This climb is a beast - after a brief and modest beginning with a gradual grade (170m @ 7%) Widecombe takes off like a rocket -- 12.2% for the final 1.2 kilometers. We are surrounded by low brush and shrubs for most of the climb, making the views to the front and side not much to speak of, but there are gorgeous views to our back, showing off the valley and farmland we climb away from. Cycling Uphill calls the Widecombe Hill climb “a classic British hill climb”.
Chris Boardman wins at Widcombe in 1990.
Photo: Cycling Weekly
The calm before the storm. Warning sign 100 meters before start of climb.
Not many great views along the first half of the climb.
Sweeping views leading back down the climb just after leaving the top.
Car park is the finish (center left);
The Haytor Vale climb is to the east of our finish.
Steepest ½ kilometer begins at 700 meters (13.3%).
This Southwestern England climb in Devon County is within the Dartmoor National Park (95,312 hectares / 235,520 acres), established in 1951 as a National Park of England:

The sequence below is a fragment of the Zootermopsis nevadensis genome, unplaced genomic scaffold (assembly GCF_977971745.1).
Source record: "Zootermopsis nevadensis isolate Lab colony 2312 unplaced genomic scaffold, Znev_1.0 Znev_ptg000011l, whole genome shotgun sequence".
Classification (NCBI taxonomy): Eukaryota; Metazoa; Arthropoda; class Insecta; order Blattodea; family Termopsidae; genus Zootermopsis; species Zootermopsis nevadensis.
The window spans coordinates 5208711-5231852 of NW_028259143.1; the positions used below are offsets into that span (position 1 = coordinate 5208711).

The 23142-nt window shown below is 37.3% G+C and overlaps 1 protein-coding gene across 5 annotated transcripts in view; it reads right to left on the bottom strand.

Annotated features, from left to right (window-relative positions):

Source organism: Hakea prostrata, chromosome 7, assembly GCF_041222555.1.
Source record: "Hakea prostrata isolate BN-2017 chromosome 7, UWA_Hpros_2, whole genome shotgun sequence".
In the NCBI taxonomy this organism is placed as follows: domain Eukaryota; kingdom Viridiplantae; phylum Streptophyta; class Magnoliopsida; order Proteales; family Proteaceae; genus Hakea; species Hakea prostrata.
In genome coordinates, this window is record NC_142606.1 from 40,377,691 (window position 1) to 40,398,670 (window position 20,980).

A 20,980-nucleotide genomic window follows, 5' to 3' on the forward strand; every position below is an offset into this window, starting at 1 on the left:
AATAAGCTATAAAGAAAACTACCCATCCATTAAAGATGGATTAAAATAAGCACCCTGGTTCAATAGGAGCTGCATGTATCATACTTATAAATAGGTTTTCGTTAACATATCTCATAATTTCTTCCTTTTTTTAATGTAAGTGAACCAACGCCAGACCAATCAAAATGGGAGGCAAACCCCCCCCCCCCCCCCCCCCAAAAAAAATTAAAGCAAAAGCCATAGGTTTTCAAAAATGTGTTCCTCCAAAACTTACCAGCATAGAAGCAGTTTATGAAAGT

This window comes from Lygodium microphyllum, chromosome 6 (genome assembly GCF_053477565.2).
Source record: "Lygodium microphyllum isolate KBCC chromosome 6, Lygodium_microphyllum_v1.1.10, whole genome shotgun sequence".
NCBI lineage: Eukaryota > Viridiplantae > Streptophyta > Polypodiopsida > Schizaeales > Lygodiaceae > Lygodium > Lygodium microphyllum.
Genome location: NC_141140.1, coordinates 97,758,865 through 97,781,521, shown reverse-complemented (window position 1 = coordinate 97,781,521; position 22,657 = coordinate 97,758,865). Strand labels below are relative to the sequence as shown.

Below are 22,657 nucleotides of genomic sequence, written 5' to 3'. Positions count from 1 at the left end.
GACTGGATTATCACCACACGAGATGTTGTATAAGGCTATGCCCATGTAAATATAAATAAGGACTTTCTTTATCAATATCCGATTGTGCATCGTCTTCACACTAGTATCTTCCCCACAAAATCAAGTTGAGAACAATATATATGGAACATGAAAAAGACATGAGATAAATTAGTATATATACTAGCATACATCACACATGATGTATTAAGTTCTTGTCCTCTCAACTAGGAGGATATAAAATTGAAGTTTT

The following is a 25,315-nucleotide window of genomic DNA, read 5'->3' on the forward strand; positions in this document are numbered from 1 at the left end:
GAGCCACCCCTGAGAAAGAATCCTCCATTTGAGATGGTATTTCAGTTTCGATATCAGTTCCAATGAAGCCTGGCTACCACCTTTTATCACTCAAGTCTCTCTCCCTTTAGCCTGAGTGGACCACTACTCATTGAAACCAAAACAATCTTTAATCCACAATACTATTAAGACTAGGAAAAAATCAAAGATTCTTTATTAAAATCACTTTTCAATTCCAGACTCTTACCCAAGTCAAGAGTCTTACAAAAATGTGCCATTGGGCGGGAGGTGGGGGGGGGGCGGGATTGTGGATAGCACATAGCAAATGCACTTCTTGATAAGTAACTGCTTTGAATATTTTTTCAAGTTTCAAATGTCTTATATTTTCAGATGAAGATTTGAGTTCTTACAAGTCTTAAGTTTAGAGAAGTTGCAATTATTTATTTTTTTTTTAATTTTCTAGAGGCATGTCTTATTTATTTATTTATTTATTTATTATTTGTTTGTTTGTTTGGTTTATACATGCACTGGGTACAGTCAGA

“Dartmoor is an area of moorland in southern Devon, England. Protected by National Park status as Dartmoor National Park, it covers 954 km2 (368 sq mi).
The granite which forms the uplands dates from the Carboniferous Period of geological history. The moorland is capped with many exposed granite hilltops known as tors, providing habitats for Dartmoor wildlife. The highest point is High Willhays, 621 m (2,037 ft) above sea level. The entire area is rich in antiquities and archaeology.
Dartmoor is managed by the Dartmoor National Park Authority, whose 22 members are drawn from Devon County Council, local district councils and Government.
Parts of Dartmoor have been used as military firing ranges for over 200 years. The public is granted extensive land access rights on Dartmoor (including restricted access to the firing ranges) and it is a popular tourist destination” (Dartmoor National Park).
“Widecombe is a lovely village – if slightly confusing as there don’t appear to be any real houses here! There is a Church, there are teashops coming out of your ears, there is a National Trust property, there was a gift shop – and that was about it! . . .
The climb itself was pretty easy to find - there aren’t that many roads leading out of Widecombe on the Moor and only one that goes clearly straight up. You get a fantastic view of the road from the village – and as Simon says, you can see the summit as a target virtually the whole way up.”